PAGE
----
Does Dyslexia Have a Genotype?
Researchers have found 27 new genetic variants associated with dyslexia, paving the way for further explorations into the biology and even expanded diagnostic capabilities
Georgia Hulme | | News
Although dyslexia research is abundant, a nagging question has remained: Is the condition hereditary?
Previous familial studies suggest a strong genetic predisposition, yet few markers have been identified to prove the correlation. To investigate further, an international team of researchers have conducted the largest genome-wide association (GWAS) study of dyslexia to date.
Led by the University of Edinburgh, UK, the study included 1,087,070 controls and 51,800 adults with a dyslexia diagnosis – selected from personal genetics company 23andMe (1). DNA samples were obtained from saliva and analyzed on a genotyping platform by the Nation Genetics Institute. A total of 42 genetic variants were found to be associated with dyslexia; of these, 15 have been previously linked to cognitive ability and educational attainment, but the remaining 27 were newly identified.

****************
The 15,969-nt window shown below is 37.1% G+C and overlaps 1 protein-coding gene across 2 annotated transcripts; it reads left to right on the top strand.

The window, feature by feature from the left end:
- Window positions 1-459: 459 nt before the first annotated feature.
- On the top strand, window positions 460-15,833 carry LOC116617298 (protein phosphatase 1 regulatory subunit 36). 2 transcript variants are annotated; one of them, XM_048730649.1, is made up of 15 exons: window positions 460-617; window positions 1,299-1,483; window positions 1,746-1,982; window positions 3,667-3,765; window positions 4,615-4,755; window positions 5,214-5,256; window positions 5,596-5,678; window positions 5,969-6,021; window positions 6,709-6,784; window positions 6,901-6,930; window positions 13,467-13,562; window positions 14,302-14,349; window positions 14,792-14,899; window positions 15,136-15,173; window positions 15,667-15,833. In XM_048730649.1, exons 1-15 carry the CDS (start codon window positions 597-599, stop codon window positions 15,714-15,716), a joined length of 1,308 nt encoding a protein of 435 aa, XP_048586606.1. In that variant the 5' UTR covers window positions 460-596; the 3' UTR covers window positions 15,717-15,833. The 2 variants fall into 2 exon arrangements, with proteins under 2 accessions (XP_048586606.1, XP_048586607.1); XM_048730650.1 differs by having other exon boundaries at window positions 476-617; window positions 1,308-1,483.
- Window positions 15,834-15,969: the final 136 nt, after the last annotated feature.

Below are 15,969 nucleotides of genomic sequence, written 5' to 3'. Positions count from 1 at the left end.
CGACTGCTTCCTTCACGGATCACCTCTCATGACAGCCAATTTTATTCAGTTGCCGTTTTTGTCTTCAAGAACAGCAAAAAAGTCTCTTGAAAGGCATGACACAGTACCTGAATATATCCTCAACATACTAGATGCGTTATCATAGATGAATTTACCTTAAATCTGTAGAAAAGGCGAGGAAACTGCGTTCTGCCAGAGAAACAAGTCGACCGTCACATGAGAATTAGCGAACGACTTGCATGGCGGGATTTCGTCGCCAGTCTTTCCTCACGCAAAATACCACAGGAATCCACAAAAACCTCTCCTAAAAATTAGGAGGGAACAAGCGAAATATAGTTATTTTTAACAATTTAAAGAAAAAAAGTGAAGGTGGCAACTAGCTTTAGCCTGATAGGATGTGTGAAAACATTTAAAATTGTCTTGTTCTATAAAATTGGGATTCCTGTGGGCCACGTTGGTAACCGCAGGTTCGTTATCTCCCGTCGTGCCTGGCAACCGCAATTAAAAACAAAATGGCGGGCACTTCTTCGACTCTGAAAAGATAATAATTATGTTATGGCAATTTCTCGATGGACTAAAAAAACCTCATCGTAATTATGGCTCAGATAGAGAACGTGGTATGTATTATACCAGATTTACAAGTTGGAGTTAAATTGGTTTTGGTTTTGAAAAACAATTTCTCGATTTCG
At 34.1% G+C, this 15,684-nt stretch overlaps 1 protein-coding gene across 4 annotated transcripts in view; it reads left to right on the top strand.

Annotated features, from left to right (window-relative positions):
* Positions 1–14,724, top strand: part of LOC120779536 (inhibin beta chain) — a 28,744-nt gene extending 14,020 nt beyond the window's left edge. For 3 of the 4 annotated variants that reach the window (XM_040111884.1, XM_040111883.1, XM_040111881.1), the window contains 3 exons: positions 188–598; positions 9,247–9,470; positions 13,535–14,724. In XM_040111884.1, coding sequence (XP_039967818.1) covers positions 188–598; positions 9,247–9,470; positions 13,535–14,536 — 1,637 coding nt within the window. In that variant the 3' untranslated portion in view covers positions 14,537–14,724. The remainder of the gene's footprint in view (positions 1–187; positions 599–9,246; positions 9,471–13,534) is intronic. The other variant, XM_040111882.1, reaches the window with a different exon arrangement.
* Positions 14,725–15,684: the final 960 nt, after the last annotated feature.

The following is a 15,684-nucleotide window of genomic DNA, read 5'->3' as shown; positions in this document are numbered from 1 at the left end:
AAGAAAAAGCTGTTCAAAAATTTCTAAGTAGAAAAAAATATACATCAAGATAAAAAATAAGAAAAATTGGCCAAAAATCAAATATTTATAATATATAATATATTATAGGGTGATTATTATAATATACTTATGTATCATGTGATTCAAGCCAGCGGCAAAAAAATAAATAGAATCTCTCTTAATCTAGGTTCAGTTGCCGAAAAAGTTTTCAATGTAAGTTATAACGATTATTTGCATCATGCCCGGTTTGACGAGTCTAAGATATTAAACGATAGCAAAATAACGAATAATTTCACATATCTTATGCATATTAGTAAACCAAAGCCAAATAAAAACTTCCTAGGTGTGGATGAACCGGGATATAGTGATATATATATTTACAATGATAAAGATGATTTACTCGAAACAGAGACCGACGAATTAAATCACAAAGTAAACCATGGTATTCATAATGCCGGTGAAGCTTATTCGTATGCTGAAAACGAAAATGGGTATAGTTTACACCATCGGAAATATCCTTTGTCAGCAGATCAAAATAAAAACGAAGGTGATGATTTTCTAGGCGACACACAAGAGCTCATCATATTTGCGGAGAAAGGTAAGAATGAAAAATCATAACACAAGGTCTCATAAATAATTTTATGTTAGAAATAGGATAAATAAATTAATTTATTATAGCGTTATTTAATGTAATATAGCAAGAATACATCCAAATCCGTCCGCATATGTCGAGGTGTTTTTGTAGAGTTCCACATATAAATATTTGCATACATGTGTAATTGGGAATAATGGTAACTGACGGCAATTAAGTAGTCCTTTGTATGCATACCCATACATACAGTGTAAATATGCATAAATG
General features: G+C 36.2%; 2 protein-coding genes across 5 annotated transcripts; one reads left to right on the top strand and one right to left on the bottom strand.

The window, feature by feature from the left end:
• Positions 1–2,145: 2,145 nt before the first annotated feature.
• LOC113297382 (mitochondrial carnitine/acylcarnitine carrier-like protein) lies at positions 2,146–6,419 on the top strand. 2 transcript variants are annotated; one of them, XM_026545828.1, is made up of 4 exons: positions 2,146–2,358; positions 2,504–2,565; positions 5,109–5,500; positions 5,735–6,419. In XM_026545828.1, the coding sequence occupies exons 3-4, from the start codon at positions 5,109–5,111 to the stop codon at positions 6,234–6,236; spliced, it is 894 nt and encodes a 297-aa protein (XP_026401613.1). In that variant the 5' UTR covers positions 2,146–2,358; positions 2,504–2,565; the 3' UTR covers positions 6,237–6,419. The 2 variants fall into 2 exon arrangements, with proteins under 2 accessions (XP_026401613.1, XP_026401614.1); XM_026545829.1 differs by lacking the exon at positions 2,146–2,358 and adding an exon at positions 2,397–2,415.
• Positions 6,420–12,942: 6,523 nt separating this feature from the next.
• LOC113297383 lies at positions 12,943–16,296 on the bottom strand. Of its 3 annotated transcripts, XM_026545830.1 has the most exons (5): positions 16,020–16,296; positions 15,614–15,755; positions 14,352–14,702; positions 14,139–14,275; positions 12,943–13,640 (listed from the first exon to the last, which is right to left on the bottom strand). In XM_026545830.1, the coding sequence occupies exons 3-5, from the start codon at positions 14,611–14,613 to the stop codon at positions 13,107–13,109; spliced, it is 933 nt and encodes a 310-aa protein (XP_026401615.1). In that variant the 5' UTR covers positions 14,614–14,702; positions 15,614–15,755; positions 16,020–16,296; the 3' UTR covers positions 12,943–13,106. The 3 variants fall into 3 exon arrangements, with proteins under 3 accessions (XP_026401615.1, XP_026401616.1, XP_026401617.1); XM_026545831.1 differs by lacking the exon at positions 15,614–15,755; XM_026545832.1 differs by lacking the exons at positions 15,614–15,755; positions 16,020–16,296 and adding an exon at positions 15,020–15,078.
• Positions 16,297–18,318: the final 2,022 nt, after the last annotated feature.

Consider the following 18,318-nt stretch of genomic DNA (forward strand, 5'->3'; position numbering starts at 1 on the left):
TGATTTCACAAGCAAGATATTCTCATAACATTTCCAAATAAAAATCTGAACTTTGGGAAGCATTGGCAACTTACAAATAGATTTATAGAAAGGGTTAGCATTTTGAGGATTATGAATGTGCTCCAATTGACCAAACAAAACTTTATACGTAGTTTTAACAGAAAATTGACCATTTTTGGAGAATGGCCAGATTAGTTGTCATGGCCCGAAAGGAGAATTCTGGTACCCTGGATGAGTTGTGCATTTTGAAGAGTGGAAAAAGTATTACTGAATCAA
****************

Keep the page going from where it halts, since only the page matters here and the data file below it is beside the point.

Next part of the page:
Several of the new variants were validated in a genomic study by the GenLang consortium of spelling and reading performance in English and other European languages.
The work also found a positive genetic link between dyslexia and ambidexterity, as well as a “moderate” genetic correlation between dyslexia and ADHD. In the future, researchers hope that the new variants will be prioritized for further investigation to increase our understanding of the biological mechanisms behind dyslexia and expand diagnostic capabilities.
- C Doust et al., Nature Genetics, 54, 1621 (2022). PMID: 36266505